This is another common Filipino dish usually using annatto seeds to liven up the color. This particular one didn’t have the coloring because I always like the colors of the vegetables in pancit to show as naturally as possible. I wrote about it in an earlier post on pancit. Continue reading “Pancit Sotanghon Guisado”
I looked around for the English translation of this commonly used vegetable in the Philippines which we call “upo” and almost identified it as winter melon. Apparently, the winter melon is “kundol” back home. This vegetable pictured above is a bottle gourd. It’s a light and delicately flavored vegetable we often use sauted with pork and shrimps or dried fish.
A Chinese friend of mine said that a winter melon is a good vegetable to “…keep you cool when you’re heaty” and I found that description to be so accurate. Just like the winter melon, which is actually a gourd and not a melon, “upo” makes a great soup in the summer or the tropics and perhaps does lower your body temperature, though I have no proof of that.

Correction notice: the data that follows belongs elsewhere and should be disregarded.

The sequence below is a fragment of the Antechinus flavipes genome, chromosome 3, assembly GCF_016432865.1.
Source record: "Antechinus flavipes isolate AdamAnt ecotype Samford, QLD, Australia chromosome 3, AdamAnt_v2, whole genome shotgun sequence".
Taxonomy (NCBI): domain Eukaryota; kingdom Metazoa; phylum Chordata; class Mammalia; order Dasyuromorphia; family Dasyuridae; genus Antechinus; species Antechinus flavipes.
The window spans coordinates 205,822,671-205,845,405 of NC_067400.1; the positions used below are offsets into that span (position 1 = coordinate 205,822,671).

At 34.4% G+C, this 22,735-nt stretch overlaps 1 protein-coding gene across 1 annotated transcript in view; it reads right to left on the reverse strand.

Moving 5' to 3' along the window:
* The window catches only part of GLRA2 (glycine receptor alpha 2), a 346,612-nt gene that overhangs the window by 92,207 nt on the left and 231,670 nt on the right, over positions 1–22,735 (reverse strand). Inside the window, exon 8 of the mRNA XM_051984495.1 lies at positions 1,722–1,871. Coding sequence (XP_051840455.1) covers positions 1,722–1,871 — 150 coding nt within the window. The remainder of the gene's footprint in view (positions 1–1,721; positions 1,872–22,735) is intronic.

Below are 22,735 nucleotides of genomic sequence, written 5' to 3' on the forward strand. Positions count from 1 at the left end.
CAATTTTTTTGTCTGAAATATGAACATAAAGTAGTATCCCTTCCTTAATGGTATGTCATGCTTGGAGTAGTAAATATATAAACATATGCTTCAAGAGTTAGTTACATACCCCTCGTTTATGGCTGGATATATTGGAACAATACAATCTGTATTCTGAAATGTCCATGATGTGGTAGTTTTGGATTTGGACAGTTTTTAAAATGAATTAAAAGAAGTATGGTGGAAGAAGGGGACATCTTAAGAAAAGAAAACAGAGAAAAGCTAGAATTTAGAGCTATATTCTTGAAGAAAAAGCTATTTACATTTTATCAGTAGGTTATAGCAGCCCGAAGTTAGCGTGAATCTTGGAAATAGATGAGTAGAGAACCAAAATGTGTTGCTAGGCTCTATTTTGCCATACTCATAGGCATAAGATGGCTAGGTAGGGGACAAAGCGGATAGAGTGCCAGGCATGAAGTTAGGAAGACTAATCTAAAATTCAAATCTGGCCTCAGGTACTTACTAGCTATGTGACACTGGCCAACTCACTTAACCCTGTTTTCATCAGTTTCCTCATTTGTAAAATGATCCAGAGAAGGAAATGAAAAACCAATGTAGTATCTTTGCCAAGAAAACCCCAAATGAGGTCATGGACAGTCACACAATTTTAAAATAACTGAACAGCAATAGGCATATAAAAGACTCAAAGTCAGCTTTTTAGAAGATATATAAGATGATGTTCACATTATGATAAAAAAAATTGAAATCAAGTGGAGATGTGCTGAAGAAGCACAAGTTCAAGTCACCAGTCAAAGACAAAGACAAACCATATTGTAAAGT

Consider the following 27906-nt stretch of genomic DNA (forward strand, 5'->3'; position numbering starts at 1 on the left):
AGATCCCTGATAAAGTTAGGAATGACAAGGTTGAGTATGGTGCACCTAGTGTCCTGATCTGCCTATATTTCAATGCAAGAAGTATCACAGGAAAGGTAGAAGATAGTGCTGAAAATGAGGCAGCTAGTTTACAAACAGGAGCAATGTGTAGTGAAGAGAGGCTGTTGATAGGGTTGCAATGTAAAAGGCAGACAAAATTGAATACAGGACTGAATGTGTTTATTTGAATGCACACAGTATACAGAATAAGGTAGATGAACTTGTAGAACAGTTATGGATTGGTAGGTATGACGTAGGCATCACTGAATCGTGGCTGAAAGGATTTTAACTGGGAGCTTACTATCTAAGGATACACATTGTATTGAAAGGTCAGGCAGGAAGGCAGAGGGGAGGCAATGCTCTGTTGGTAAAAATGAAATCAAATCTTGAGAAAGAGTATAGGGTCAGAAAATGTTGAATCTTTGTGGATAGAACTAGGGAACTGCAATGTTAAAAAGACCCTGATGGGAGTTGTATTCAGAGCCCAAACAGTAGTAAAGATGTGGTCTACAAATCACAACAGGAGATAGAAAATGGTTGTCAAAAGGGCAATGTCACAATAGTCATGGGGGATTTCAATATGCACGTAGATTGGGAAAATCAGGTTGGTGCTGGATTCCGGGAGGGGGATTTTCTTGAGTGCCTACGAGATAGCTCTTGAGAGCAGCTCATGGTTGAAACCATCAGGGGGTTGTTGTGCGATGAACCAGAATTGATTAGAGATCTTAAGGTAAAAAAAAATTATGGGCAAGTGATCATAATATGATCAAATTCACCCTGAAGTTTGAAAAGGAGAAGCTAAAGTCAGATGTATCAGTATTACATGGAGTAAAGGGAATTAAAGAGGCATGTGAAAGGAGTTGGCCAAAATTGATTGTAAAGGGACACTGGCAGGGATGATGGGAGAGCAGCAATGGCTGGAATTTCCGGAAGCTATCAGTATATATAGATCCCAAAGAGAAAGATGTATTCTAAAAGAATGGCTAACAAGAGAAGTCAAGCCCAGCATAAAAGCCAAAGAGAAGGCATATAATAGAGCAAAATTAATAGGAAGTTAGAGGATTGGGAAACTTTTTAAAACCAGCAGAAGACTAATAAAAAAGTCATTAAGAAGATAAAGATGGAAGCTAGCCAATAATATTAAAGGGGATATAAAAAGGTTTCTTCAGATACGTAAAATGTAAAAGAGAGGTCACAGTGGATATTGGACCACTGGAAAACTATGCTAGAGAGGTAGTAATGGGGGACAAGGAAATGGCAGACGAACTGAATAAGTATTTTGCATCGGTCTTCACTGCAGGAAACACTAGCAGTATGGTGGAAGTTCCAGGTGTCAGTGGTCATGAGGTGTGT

It’s getting cooler in Colorado! Autumn officially arrives tonight (as of this writing), the 22nd of September. But we’ve been getting some cool days for quite a few weeks now. Today was a particularly cold and wet one.
A thick soup sounded perfect for lunch so I scrounged around my pantry and freezer to see what I could put together. Luckily, I had leftover diced ham, frozen chopped spinach, some Goya chorizo links and dry lentils. Sounds like the start of a good soup…. Continue reading “Lentil, Chorizo and Spinach Soup”
I finally made a Chicken Mami that satisfied my craving for this very common Filipino dish. The noodles were always the key, for me anyway, and it so happened that I found a good brand of noodles at the Filipino Sari-Sari Store today.
Chicken and noodles go so well together every country probably has its own version. In Southeast Asia, the chicken noodle soup you’ll find is most certainly Chinese in origin. Mie is the Chinese word for noodles. So in Indonesia, Malaysia and Singapore, this dish is called Mie Ayam or Chicken Noodle. It’s only the Philippines where there came a slight change. Continue reading “Mami: Philippine Chicken Noodle Soup”